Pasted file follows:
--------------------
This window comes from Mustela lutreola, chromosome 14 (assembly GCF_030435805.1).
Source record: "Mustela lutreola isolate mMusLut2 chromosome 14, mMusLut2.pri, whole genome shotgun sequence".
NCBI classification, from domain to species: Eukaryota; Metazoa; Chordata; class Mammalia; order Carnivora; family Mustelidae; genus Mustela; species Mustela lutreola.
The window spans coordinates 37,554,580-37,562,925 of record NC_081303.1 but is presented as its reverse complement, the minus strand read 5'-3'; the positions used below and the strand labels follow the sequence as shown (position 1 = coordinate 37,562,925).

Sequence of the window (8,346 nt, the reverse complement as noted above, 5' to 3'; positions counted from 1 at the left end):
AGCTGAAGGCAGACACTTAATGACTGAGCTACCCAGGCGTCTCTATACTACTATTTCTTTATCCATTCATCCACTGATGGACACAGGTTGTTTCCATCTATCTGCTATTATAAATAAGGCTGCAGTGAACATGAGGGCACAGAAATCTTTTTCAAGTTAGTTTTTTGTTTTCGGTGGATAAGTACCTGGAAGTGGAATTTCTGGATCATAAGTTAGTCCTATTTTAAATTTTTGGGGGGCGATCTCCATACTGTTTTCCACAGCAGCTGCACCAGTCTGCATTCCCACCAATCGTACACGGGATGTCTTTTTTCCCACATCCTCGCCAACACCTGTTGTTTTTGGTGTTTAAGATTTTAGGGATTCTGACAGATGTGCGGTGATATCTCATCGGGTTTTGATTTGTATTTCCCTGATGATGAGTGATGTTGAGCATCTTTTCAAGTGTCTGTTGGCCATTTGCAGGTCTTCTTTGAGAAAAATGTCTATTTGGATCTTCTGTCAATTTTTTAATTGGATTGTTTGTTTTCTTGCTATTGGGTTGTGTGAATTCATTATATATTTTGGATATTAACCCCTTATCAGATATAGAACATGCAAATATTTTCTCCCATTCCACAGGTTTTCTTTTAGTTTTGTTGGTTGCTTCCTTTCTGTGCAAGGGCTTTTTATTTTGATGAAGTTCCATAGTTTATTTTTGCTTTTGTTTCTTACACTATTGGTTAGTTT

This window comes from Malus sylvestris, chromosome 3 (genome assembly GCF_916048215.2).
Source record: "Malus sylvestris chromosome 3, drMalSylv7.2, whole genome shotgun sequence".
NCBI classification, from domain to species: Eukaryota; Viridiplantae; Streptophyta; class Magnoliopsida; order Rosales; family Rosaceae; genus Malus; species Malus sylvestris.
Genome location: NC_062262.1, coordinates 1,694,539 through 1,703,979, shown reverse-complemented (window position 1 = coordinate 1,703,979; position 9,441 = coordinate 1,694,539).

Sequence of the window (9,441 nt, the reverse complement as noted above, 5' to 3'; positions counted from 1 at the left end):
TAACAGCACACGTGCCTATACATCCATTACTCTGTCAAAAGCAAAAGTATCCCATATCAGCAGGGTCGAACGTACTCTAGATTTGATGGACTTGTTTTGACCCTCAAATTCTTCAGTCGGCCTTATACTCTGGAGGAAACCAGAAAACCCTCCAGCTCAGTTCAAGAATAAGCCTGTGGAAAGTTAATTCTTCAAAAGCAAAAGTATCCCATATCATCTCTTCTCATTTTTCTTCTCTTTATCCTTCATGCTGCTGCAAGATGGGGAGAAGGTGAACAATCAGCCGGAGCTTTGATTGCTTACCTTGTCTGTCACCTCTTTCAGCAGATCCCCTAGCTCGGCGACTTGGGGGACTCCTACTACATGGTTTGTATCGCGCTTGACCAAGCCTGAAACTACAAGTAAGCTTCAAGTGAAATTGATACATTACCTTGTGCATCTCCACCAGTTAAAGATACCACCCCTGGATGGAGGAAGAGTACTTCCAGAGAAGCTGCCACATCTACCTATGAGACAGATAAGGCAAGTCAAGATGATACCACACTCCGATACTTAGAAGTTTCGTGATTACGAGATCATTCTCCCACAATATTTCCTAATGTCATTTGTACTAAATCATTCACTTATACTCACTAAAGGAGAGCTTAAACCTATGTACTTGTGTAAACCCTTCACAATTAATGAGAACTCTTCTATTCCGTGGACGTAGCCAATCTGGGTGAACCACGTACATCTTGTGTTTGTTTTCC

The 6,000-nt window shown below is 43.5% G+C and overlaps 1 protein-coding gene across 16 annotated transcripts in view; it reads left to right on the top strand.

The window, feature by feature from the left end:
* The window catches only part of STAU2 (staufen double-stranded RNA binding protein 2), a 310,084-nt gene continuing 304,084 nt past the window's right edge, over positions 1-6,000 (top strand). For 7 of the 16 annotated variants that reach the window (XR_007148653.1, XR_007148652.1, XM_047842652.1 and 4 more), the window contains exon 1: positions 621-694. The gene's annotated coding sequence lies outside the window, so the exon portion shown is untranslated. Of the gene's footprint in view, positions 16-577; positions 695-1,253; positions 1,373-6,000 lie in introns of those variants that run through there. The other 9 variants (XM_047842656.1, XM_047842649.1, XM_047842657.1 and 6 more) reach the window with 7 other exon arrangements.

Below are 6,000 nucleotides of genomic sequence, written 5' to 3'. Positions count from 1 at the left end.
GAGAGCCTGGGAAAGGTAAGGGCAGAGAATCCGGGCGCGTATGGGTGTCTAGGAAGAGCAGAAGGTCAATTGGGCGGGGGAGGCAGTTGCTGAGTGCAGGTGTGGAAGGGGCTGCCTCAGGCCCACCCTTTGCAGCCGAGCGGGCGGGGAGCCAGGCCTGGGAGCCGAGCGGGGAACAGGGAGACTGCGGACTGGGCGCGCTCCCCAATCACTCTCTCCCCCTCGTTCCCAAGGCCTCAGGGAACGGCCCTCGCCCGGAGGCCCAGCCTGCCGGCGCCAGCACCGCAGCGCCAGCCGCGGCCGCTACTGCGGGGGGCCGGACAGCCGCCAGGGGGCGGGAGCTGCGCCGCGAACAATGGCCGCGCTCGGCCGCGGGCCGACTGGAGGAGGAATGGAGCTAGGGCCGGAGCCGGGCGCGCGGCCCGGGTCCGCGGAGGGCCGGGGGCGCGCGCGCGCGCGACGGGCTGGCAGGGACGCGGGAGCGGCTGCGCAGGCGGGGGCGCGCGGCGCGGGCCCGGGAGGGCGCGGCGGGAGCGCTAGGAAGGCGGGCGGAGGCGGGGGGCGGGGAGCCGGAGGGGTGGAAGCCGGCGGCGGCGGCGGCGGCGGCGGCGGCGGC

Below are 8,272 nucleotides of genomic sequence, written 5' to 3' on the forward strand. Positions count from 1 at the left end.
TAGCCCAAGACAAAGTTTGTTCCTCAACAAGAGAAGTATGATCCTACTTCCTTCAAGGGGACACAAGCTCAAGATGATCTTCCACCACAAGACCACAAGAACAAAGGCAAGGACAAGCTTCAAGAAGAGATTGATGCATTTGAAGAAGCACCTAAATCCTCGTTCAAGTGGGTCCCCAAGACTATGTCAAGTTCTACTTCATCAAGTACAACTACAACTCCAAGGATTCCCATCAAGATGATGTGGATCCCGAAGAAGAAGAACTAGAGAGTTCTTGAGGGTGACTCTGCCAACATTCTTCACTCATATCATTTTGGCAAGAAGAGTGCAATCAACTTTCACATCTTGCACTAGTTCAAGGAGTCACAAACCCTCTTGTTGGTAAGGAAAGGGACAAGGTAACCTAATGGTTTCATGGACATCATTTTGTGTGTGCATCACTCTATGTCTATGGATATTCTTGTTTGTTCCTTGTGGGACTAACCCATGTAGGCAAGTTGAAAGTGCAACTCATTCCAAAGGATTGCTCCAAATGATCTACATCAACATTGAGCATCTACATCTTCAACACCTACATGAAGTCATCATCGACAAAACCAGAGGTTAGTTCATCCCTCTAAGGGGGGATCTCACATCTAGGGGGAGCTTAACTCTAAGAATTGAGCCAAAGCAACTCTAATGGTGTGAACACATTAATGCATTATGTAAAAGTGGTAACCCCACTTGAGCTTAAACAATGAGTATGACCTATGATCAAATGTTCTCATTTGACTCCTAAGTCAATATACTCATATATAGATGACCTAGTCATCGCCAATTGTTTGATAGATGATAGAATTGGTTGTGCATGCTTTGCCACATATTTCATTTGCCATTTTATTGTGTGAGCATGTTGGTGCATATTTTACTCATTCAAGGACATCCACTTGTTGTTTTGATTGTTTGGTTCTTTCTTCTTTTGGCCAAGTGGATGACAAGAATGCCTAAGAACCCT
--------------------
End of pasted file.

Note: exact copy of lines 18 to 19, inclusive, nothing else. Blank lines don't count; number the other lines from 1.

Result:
Below are 8,272 nucleotides of genomic sequence, written 5' to 3' on the forward strand. Positions count from 1 at the left end.
TAGCCCAAGACAAAGTTTGTTCCTCAACAAGAGAAGTATGATCCTACTTCCTTCAAGGGGACACAAGCTCAAGATGATCTTCCACCACAAGACCACAAGAACAAAGGCAAGGACAAGCTTCAAGAAGAGATTGATGCATTTGAAGAAGCACCTAAATCCTCGTTCAAGTGGGTCCCCAAGACTATGTCAAGTTCTACTTCATCAAGTACAACTACAACTCCAAGGATTCCCATCAAGATGATGTGGATCCCGAAGAAGAAGAACTAGAGAGTTCTTGAGGGTGACTCTGCCAACATTCTTCACTCATATCATTTTGGCAAGAAGAGTGCAATCAACTTTCACATCTTGCACTAGTTCAAGGAGTCACAAACCCTCTTGTTGGTAAGGAAAGGGACAAGGTAACCTAATGGTTTCATGGACATCATTTTGTGTGTGCATCACTCTATGTCTATGGATATTCTTGTTTGTTCCTTGTGGGACTAACCCATGTAGGCAAGTTGAAAGTGCAACTCATTCCAAAGGATTGCTCCAAATGATCTACATCAACATTGAGCATCTACATCTTCAACACCTACATGAAGTCATCATCGACAAAACCAGAGGTTAGTTCATCCCTCTAAGGGGGGATCTCACATCTAGGGGGAGCTTAACTCTAAGAATTGAGCCAAAGCAACTCTAATGGTGTGAACACATTAATGCATTATGTAAAAGTGGTAACCCCACTTGAGCTTAAACAATGAGTATGACCTATGATCAAATGTTCTCATTTGACTCCTAAGTCAATATACTCATATATAGATGACCTAGTCATCGCCAATTGTTTGATAGATGATAGAATTGGTTGTGCATGCTTTGCCACATATTTCATTTGCCATTTTATTGTGTGAGCATGTTGGTGCATATTTTACTCATTCAAGGACATCCACTTGTTGTTTTGATTGTTTGGTTCTTTCTTCTTTTGGCCAAGTGGATGACAAGAATGCCTAAGAACCCT